Self-care Tips for the Holidays
The holiday season has officially started with December arriving.
As a caregiver, the holiday season is bittersweet as I experience the two extremes of emotions. Firsthand, I love all of the invitations to holiday parties and brunches as I get to visit with and see friends whom I don’t see often enough.
Then, the second wave appears and it feels stressful as its challenging to find a sitter over the holidays. We don’t have family in town, so we rely solely on a handful of sitters whom we trust to watch our daughter. As you can appreciate, having a daughter (who for all extensive purposes is non-verbal) - it is important that we only have people come to the house whom we know or who have been referred by friends.
Furthermore, for the holiday brunches where the entire family is invited, my husband and I always take turns eating and socializing and then watching Summer - so we can never truly relax.
I must admit, each year gets a little easier, and thankfully her iPhone offers some distraction before she starts exploring the house and climbing the hallway banisters.
These are some examples of the added stress that caregivers endure during the most wonderful time of the year.
That is where self-care comes into play.
First, I am going to set the stage and explain why you need to give yourself permission to make your self-care a priority.
And its this six-letter word that packs quite a punch.
Yes. I am talking about stress.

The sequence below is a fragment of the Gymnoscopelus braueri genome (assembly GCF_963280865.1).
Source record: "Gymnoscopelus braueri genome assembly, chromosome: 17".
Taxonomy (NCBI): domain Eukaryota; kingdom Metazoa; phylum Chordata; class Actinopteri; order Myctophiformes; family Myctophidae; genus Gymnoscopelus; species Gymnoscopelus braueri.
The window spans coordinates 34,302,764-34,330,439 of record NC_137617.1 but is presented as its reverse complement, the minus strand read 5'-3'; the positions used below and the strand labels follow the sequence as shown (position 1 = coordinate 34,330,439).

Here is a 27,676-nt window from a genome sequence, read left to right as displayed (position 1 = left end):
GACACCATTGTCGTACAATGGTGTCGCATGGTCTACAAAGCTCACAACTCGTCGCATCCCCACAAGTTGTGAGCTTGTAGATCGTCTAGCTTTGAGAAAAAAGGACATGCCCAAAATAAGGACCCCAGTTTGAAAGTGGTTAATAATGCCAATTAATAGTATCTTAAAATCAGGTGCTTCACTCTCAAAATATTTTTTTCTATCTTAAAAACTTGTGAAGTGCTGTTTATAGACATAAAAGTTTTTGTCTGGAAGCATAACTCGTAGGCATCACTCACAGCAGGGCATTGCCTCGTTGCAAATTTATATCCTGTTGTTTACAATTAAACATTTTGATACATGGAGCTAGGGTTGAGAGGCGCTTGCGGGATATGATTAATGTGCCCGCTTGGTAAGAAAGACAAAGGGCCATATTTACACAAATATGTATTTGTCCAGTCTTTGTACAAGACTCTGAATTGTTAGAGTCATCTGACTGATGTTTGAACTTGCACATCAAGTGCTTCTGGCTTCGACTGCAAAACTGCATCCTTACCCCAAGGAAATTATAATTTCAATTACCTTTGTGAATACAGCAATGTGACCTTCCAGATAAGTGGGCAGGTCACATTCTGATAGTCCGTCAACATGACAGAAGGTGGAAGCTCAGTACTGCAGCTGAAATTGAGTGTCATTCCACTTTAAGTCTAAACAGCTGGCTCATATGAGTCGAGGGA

The Cambridge Dictionary defines stress as “great worry caused by a difficult situation, or something that causes this condition.”
Studies have shown that parents of children with special needs are far more likely than others to experience anxiety, depression, insomnia and fatigue.
More seriously, chronic stress can can cause many serious health problems including, heart disease, high blood pressure, heart attacks and stroke. Chronic stress means that the stress is ongoing or has taken place over a long period of time.
Your muscles tense up to protect themselves from injury when you're stressed. They tend to release again once you relax, but if you're constantly under stress, your muscles just don’t get the chance to relax.
Then, tight muscles can lead to headaches, back and shoulder pain, and body aches.
I hope that I have your attention now! Here are my 3 self-care tips for you to try over the holidays: breathing, meditating and hugging.
These 3 tips are free and can be done from the comfort of your own home or that of a relative whom you’re visiting.
First, start every morning with taking 5 deep breaths.
Slow down and control your breathing.
Try 4x4x4x. This means, that you breathe in for a count of 4 seconds, hold your breath for a count of 4 seconds and then breathe out for a count of 4 seconds.
Secondly, search 5-minute guided meditation and listen to that with your earphones and lying down. Close your eyes and let your mind be quiet.
Thirdly, hug your kids, partner, spouse, family members and hold the hug for 5 to 10 seconds.
These activities will be beneficial because they’re intentional. How often do we actually take time in a day to think about how we feel and then take the action to slow down and be calm.
We need to acknowledge that there is stress in our lives - and probably more than we imagined. These are all validations of why your self-care is so important.
Clues for you that you need to take time for yourself.
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As we all know, caregiving doesn’t discriminate against age, race, religion or sexual orientation. Therefore, there are lots of opinions, ideas, experiences and perspectives that come to the caregiver table.